This was a breathtaking, life changing, experience, for me as I looked into her eyes. Before me sat a beautiful black young lady who left her family in Sudan, to come Kenya, who was alone, by choice because she valued education more than staying back in Sudan “just to get married.” She didn't want marriage to be her top priority, she valued an education more. She was hurt and distraught that her uncle helped and supported her brothers but did not support her. She stated, “In 2015 I made up my mind to do something, to go to school, it hurt me because I had no one to encourage me and no one to support me, and I am alone, but at least I am happy.” Happy? How did she find happiness in her frustration? This is the beauty of meeting Manyi and helping her develop her voice through Necessary Arts, so that she is able to tell a powerful story and encourage others. How remarkable, this young woman is, who is on an extraordinary life journey, in the midst of war, choosing to live alone in pursuit of an education. She takes my breath away.
We worked together to complete her monologue “Girls Need an Education Too” I was very proud of her and her courage. I began to share with her other speeches and poems by women who valued women's rights. I began to act out monologues for her and coach her with her own monologue. At the end she was able to present her monologue. I was so excited for and this major accomplishment. I asked her if we could take a picture together. She smiled and said yes. We both had bright smiles and took the picture. She then looked at the picture and it was almost as if she was apologizing when she said to me, “I'm so black.” Another dent went into my heart. I looked her directly into her eyes, “Yes you are and you are beautiful,” and I smiled. She began to blush and thank me repeatedly.
As educators we have to think of education in global terms. Education serves to eradicate ignorance and bigotry by leveraging the playing field and by bringing together people of all races and socioeconomic backgrounds.
Our youth need to know that their work has meaning. By making connections with the world outside the classroom through education and artistic expression, students become engaged, recognizing that education is significant and valuable. There is a need for learning on global awareness; on helping learners to recognize their responsibilities in the global framework; and on opening up access while ensuring that people have access to quality education. Quality education to me means that education has to embrace the whole person and the whole society. Thus the concept of education now includes the idea of lifelong education. We as Educators have a responsibility in preparing learners for life beyond school. Travel takes students outside of their environments and into the metaphoric classroom of life. Students are able to create authentic connections with others that are like them in their travels abroad.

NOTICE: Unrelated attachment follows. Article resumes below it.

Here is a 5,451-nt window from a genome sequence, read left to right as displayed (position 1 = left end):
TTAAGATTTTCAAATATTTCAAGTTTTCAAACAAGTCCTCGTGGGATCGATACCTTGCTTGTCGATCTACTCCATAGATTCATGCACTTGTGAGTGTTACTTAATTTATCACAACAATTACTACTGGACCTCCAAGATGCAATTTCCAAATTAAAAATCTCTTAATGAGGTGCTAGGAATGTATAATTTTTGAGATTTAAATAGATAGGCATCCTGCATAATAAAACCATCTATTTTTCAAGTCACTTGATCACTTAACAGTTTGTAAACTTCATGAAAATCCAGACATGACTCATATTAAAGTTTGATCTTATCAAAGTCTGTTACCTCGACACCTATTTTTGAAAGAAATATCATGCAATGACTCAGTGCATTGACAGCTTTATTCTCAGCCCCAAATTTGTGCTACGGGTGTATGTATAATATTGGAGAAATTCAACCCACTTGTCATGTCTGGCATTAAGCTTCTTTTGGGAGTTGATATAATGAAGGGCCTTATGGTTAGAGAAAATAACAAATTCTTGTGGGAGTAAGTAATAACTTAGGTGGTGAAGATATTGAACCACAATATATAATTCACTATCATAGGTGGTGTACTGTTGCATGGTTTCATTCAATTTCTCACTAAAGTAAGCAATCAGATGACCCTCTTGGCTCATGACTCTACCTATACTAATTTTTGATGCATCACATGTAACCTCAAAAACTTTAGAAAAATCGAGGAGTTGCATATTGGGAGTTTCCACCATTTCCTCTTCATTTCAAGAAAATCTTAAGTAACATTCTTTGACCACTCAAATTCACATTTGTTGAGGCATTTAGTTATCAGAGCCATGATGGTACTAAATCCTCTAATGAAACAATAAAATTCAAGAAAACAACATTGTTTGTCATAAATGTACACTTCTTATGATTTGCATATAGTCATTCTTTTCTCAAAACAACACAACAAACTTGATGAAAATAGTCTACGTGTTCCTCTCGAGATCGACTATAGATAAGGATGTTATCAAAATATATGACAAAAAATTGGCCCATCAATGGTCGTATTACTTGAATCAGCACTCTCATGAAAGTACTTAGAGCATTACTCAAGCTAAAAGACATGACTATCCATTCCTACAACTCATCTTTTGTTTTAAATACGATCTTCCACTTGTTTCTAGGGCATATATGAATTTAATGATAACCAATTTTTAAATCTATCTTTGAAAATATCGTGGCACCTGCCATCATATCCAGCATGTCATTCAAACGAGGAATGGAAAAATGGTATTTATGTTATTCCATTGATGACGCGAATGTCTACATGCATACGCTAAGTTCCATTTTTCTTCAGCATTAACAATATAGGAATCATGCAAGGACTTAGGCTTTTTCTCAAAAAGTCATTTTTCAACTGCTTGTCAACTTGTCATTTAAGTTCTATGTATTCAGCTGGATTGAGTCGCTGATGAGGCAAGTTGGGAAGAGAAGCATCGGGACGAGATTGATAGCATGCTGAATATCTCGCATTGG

Our youth must understand that education is the gateway to freedom! Freedom affords our youth with opportunities to impart social change, travel the world, and to positively affect their community!
Every adult, child and human being yearns for the feeling of freedom. Free to dream, free to imagine, free to think, free to create, free to be themselves. More importantly, every child has a dream. Even if they don't know exactly what that dream is, they are constantly embarking upon new experiences that allow them to experiment creatively to discover exactly what it is. But in order for this discovery to occur, they need to be introduced to the opportunities of creative freedom.
Creativity is the freest form of self-expression. The exercise of creativity is the very act that improves the cognitive skills and problem solving used in mathematics and science. It allows us to freely express ourselves, provides a sense of independence, confidence, and nurtures emotional health.
Providing rich experiences that allow opportunity for creativity is vital in both the home and school environment. It is my personal mission to provide rich experiences that highlight creativity with purpose for the youth in both my local and global community. My company, Dasher Creations is currently spearheading an initiative that does this very thing. We have committed providing complimentary creativity workshops with hospitalized children, allowing them the opportunity to dream, create, and be inspired. These workshops include tutu and bow tie making, as well as vision board creation. Providing these creativity rich experiences, lays the ground for improved self-confidence, while providing the opportunity to create something special, new, and outside of the mundane routine of residing in a hospital for a life-threatening circumstance. In addition to the opportunity to create something unique and beautiful through the help of a professional designer, these young creators will walk away with a beautiful product that when worn, will undoubtedly create an instant smile and boost of confidence. Every woman and girl loves the feeling of twirling in a fluffy, fabulous tutu, while every boy loves to feel like a young dapper man dressed to impressed in a cool bowtie with his favorite cartoon character embellished on it.
When performing as a creative, there is no right or wrong. Inhibitions are out of the door, and the creator is free to be and act as they desire. Being creative expands life experiences and broadens one’s schema to go beyond their own environment of thought into a new world of possibilities. Creativity is one of life’s greatest resources. Maya Angelou so eloquently helped us realize that we must nurture this resource. She asserted, “You can’t use up creativity. The more you use it, the more you have.” Without creativity being nurtured in our children, we could stunt the possibilities of our next inventors, curers of disease, or solvers of global problems.
Henri Mattise characterized creative individuals by saying, “Creative people are curious, flexible, persistent, and independent with a tremendous spirit of adventure, and love of play. I’m not sure about you, but I see great promise and purpose in fostering these character traits in comparison to their direct opposites.